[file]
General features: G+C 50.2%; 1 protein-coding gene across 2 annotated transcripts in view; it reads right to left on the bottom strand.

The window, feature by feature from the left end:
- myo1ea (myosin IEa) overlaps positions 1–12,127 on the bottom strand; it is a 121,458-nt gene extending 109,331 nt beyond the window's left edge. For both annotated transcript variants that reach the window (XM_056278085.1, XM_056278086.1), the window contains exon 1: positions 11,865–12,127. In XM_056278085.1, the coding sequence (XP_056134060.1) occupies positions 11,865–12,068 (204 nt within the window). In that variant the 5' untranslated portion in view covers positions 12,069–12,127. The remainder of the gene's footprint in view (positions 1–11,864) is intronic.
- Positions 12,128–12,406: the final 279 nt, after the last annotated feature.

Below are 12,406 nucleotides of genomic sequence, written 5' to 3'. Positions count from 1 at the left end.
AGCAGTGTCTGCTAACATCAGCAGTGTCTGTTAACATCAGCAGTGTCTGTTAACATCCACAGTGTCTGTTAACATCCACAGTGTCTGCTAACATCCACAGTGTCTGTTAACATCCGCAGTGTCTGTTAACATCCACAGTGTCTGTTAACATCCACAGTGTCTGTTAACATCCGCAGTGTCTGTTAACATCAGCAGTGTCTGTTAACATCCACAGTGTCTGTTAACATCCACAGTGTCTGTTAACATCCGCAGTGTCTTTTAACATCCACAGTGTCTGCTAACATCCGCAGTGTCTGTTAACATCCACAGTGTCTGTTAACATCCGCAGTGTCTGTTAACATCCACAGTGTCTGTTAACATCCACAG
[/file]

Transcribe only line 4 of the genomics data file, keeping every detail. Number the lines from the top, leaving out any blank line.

- Positions 12,128–12,406: the final 279 nt, after the last annotated feature.